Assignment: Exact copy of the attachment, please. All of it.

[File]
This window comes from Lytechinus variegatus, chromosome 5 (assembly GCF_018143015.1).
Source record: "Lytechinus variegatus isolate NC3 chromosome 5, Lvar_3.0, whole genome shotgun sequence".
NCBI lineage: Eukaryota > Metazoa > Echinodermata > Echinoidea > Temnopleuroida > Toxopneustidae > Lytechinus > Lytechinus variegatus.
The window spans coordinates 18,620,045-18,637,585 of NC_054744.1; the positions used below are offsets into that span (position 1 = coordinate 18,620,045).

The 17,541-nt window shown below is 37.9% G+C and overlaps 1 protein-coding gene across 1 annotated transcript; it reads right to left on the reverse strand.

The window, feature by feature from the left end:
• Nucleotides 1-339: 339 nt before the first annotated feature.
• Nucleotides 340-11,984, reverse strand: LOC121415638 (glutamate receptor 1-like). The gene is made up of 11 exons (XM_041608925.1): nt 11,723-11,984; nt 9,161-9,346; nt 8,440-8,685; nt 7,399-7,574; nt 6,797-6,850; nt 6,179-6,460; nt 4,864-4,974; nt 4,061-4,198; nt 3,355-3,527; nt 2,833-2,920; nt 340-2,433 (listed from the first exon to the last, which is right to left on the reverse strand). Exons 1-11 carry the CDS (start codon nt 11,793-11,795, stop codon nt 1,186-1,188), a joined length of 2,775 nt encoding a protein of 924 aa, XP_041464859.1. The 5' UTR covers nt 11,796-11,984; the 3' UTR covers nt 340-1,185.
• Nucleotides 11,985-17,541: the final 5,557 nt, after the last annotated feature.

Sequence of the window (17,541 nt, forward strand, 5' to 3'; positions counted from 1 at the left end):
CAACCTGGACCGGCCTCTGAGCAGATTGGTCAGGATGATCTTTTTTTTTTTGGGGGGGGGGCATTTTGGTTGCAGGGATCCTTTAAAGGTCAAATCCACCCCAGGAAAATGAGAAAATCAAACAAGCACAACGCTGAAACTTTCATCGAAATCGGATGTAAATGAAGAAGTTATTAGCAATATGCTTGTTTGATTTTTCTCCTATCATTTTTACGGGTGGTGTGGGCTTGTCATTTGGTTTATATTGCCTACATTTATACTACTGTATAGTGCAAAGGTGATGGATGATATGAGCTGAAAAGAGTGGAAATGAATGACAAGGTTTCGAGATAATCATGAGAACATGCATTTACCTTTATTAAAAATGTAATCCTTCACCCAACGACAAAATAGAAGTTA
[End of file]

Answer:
This window comes from Lytechinus variegatus, chromosome 5 (assembly GCF_018143015.1).
Source record: "Lytechinus variegatus isolate NC3 chromosome 5, Lvar_3.0, whole genome shotgun sequence".
NCBI lineage: Eukaryota > Metazoa > Echinodermata > Echinoidea > Temnopleuroida > Toxopneustidae > Lytechinus > Lytechinus variegatus.
The window spans coordinates 18,620,045-18,637,585 of NC_054744.1; the positions used below are offsets into that span (position 1 = coordinate 18,620,045).

The 17,541-nt window shown below is 37.9% G+C and overlaps 1 protein-coding gene across 1 annotated transcript; it reads right to left on the reverse strand.

The window, feature by feature from the left end:
• Nucleotides 1-339: 339 nt before the first annotated feature.
• Nucleotides 340-11,984, reverse strand: LOC121415638 (glutamate receptor 1-like). The gene is made up of 11 exons (XM_041608925.1): nt 11,723-11,984; nt 9,161-9,346; nt 8,440-8,685; nt 7,399-7,574; nt 6,797-6,850; nt 6,179-6,460; nt 4,864-4,974; nt 4,061-4,198; nt 3,355-3,527; nt 2,833-2,920; nt 340-2,433 (listed from the first exon to the last, which is right to left on the reverse strand). Exons 1-11 carry the CDS (start codon nt 11,793-11,795, stop codon nt 1,186-1,188), a joined length of 2,775 nt encoding a protein of 924 aa, XP_041464859.1. The 5' UTR covers nt 11,796-11,984; the 3' UTR covers nt 340-1,185.
• Nucleotides 11,985-17,541: the final 5,557 nt, after the last annotated feature.

Sequence of the window (17,541 nt, forward strand, 5' to 3'; positions counted from 1 at the left end):
CAACCTGGACCGGCCTCTGAGCAGATTGGTCAGGATGATCTTTTTTTTTTTGGGGGGGGGGCATTTTGGTTGCAGGGATCCTTTAAAGGTCAAATCCACCCCAGGAAAATGAGAAAATCAAACAAGCACAACGCTGAAACTTTCATCGAAATCGGATGTAAATGAAGAAGTTATTAGCAATATGCTTGTTTGATTTTTCTCCTATCATTTTTACGGGTGGTGTGGGCTTGTCATTTGGTTTATATTGCCTACATTTATACTACTGTATAGTGCAAAGGTGATGGATGATATGAGCTGAAAAGAGTGGAAATGAATGACAAGGTTTCGAGATAATCATGAGAACATGCATTTACCTTTATTAAAAATGTAATCCTTCACCCAACGACAAAATAGAAGTTA